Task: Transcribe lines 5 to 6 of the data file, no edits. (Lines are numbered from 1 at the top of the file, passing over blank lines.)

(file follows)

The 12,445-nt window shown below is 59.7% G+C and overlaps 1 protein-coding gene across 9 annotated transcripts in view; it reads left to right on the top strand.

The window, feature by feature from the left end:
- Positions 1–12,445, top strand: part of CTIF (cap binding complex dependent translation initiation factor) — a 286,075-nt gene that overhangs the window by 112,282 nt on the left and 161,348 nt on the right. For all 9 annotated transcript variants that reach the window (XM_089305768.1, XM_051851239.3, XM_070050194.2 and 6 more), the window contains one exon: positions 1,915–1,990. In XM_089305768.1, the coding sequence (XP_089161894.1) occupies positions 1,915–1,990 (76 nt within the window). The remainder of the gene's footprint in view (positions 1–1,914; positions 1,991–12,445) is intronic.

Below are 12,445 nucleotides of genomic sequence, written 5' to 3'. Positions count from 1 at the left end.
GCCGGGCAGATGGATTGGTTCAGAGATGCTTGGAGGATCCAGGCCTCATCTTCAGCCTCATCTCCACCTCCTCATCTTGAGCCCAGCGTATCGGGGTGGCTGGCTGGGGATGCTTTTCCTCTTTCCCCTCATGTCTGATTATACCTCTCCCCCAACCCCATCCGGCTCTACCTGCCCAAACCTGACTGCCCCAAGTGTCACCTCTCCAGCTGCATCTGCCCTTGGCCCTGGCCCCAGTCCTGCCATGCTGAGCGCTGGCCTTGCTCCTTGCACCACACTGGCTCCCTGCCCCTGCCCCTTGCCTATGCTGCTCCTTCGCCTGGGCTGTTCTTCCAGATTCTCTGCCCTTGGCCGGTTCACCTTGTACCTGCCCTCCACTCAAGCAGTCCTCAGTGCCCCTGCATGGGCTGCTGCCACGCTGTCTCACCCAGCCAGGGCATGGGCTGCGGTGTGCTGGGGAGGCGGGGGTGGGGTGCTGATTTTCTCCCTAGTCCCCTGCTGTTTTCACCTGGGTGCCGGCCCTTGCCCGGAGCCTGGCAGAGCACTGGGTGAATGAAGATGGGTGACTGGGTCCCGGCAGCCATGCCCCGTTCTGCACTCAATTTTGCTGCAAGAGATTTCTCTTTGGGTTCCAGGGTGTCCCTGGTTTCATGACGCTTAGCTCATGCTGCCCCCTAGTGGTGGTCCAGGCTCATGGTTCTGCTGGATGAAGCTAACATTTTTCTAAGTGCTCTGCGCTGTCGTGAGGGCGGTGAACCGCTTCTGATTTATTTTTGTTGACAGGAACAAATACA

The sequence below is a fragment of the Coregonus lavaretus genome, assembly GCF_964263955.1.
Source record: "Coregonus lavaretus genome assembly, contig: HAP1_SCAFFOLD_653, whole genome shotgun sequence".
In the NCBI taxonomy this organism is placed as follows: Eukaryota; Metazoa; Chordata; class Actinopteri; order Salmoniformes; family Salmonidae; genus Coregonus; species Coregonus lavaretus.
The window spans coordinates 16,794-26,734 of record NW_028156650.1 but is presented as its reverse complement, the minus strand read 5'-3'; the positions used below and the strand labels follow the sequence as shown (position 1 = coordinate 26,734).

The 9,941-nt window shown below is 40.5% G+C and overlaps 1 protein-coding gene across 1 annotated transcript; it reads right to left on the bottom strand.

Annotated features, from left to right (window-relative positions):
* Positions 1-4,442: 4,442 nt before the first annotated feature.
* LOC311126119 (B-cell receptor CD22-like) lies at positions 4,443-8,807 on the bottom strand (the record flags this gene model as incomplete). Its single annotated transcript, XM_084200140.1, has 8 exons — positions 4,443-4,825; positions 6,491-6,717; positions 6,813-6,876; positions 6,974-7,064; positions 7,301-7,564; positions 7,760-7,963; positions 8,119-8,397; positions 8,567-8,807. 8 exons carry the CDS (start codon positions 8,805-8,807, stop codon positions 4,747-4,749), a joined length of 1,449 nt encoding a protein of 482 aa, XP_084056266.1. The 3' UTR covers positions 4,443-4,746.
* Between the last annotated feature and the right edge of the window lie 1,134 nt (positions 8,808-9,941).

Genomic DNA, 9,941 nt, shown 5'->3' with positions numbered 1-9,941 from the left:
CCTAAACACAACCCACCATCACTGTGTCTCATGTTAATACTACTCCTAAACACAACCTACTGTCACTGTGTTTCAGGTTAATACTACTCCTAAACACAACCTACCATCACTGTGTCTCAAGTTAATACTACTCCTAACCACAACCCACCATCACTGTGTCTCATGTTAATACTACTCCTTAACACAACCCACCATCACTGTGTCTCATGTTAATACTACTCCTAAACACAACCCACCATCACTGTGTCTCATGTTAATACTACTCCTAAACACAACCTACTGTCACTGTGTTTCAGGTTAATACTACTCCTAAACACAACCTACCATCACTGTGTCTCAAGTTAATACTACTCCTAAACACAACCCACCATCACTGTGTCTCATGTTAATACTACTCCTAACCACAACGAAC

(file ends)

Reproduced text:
GCCGGGCAGATGGATTGGTTCAGAGATGCTTGGAGGATCCAGGCCTCATCTTCAGCCTCATCTCCACCTCCTCATCTTGAGCCCAGCGTATCGGGGTGGCTGGCTGGGGATGCTTTTCCTCTTTCCCCTCATGTCTGATTATACCTCTCCCCCAACCCCATCCGGCTCTACCTGCCCAAACCTGACTGCCCCAAGTGTCACCTCTCCAGCTGCATCTGCCCTTGGCCCTGGCCCCAGTCCTGCCATGCTGAGCGCTGGCCTTGCTCCTTGCACCACACTGGCTCCCTGCCCCTGCCCCTTGCCTATGCTGCTCCTTCGCCTGGGCTGTTCTTCCAGATTCTCTGCCCTTGGCCGGTTCACCTTGTACCTGCCCTCCACTCAAGCAGTCCTCAGTGCCCCTGCATGGGCTGCTGCCACGCTGTCTCACCCAGCCAGGGCATGGGCTGCGGTGTGCTGGGGAGGCGGGGGTGGGGTGCTGATTTTCTCCCTAGTCCCCTGCTGTTTTCACCTGGGTGCCGGCCCTTGCCCGGAGCCTGGCAGAGCACTGGGTGAATGAAGATGGGTGACTGGGTCCCGGCAGCCATGCCCCGTTCTGCACTCAATTTTGCTGCAAGAGATTTCTCTTTGGGTTCCAGGGTGTCCCTGGTTTCATGACGCTTAGCTCATGCTGCCCCCTAGTGGTGGTCCAGGCTCATGGTTCTGCTGGATGAAGCTAACATTTTTCTAAGTGCTCTGCGCTGTCGTGAGGGCGGTGAACCGCTTCTGATTTATTTTTGTTGACAGGAACAAATACA

The sequence below is a fragment of the Coregonus lavaretus genome, assembly GCF_964263955.1.